Around the galleries – November 2009

November 20, 2009 § Leave a comment

Published: The Age, A2, November 14, 2009.

Around the galleries Dan Rule

WHAT Paul Marc Joffe: Interior Oblique
WHERE Lindberg Contemporary Art, 48 Cambridge Street, Collingwood, 0403 066 775, lindbergcontemporary.com.au

There’s nothing passive about Paul Marc Joffe’s work, neither in terms of subject nor gaze. His voyeuristic, nonetheless formally realised documentary photographs have a gritty, kinetic quality. Taken largely on the streets of urban South Africa, Israel, Southeast Asia or in the case of the wonderful Movement Untitled, an Indigenous community on Mornington Island in Queensland, his layered photographs capture visceral movements, actions and their signifiers. The show’s money shot, Such Soft Hands, is cropped at waste level, revealing a group of Durban youths, pistols relaxedly in hand; TH8537 (pictured) captures a child midway through an acrobatic somersault. But what makes this collection truly interesting is its freedom from context. Joffe draws us towards potential narratives, only to leave us ponder the circumstances and consequences on our own. Wed to Sat 11am–5pm, until November 21.

WHAT Andrew Liversidge: Nothing for Nothing, Ka-Yin Kwok: A Bike Ride With Melissa
WHERE Kings Artist Run Initiative, Level 1, 171 King Street, city, 9642 0859, kingsartistrun.com.au

The latest show at Kings reveals a couple of interesting new works. Running alongside Peter Fifer’s new series of painting and collage works, Andrew Liversidge’s somewhat elliptical Nothing for Nothing is a spectacular imposition on the space. Comprising a towering, wall-like sculptural installation of stacked and tethered schlock-romantic paperbacks, as well as an oblique video work, this piece seems a reflection on written communication. The graph-like wall of texts gradually decreases in size, the further you follow its perimeter. Ka-Yin Kwok’s video work A Bike Ride With Melissa – in which she takes a personal and historical two-wheeled tour of St Kilda with a veteran working girl – is the real surprise here. We may never witness the husky-voiced Melissa’s likeness (the camera is mounted to her bike helmet), but the experience is oddly and affectingly intimate. Wed to Sat noon–6pm, until November 21.

WHAT Graham Guerra: We know no time when we were not as now
WHERE Nellie Castan Gallery, Level 1, 12 River Street, South Yarra, 9804 7366, nelliecastangallery.com

American artist Graham Guerra’s compact, nonetheless meticulously detailed charcoal and graphite works offer something of a religious and secular conundrum. Reframing what he poses as the “tangible fruits” of contemporary culture in an artistic context informed by Catholic and devotional art, his sleek renderings of interlocked skulls, interwoven, headless human bodies and sports ground floodlights could be read in a couple of ways. On the one hand, Guerra’s reappropriation of religious imagery could be interpreted as a heavy-handed critique of secular existence. The contemporary female form he chooses as his model is surgically enhanced to the extreme – massively scaled silicon “fruits” and all – while his male form wears Nike. The other reading, of course, is one of the celebration of such forms. Both leave you a little cold. Whether censure or salute, Guerra’s reading of the contemporary seems albeit shallow and one-dimensional. Yes, we are bombarded with mainstream media and advertising imagery of bone-skinny women with gigantic fake breasts and muscly blokes wearing Nikes, but surely the prolificacy of citizen media, blogs and communications has marginalised such imagery to that of a genre. Tues to Sat noon–5pm, until November 21.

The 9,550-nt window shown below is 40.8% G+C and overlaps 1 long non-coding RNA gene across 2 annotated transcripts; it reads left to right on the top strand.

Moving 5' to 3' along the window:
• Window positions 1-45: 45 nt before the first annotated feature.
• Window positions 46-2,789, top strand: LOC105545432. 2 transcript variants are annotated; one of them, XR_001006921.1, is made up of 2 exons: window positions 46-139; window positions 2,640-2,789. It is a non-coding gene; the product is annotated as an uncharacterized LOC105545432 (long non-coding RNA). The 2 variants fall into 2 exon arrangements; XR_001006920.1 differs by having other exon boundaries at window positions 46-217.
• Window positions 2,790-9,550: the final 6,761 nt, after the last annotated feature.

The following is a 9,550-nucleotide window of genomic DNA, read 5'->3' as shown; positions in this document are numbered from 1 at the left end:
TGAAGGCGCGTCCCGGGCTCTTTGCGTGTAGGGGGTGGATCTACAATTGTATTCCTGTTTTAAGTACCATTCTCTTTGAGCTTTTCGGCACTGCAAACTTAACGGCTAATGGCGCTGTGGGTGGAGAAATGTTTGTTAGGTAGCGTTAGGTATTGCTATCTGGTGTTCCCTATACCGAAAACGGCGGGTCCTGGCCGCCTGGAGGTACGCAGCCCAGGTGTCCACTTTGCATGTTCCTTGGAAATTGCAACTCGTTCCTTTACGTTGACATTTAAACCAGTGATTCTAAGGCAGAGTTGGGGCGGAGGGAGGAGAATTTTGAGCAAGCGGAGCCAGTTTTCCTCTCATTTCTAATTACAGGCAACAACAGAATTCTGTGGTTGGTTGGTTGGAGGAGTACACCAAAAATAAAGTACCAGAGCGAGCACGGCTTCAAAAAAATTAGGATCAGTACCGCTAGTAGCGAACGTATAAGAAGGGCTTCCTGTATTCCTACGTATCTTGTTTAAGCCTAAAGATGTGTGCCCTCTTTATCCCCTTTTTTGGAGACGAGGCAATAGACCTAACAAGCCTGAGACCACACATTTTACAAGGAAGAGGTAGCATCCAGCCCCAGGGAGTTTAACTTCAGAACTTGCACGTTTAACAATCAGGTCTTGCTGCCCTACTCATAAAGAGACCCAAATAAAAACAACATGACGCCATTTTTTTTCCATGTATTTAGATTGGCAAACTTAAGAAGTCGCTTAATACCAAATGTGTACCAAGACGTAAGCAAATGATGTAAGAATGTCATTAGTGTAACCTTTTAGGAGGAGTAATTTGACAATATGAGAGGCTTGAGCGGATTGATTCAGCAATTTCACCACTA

WHAT Sara Hughes: Buy, sell, hold
WHERE Sutton Gallery Project Space, 230 Young Street, Fitzroy, 9416 0727, suttongallery.com.au/projectspace

For those unscathed, sans the unavoidable plunge in super savings, the GFC was passé dinner table conversation within months of its grand proclamation. In that sense, you’ve got to feel for New Zealand artist Sara Hughes. By the time she would have developed Buy, sell, hold – her striking new body of work at Sutton Gallery’s Project Space – everyone was sick of talking about it. That said, Hughes’s seems a reflection on the language (or cultural white noise, you might say) of commerce rather than its machinations. She recasts otherwise drab graphs and indicators in vibrant acrylic and vinyl, while a vivid sludge of commas and zeros gather on the floor. Fri to Sat 1pm–5pm, until November 21.

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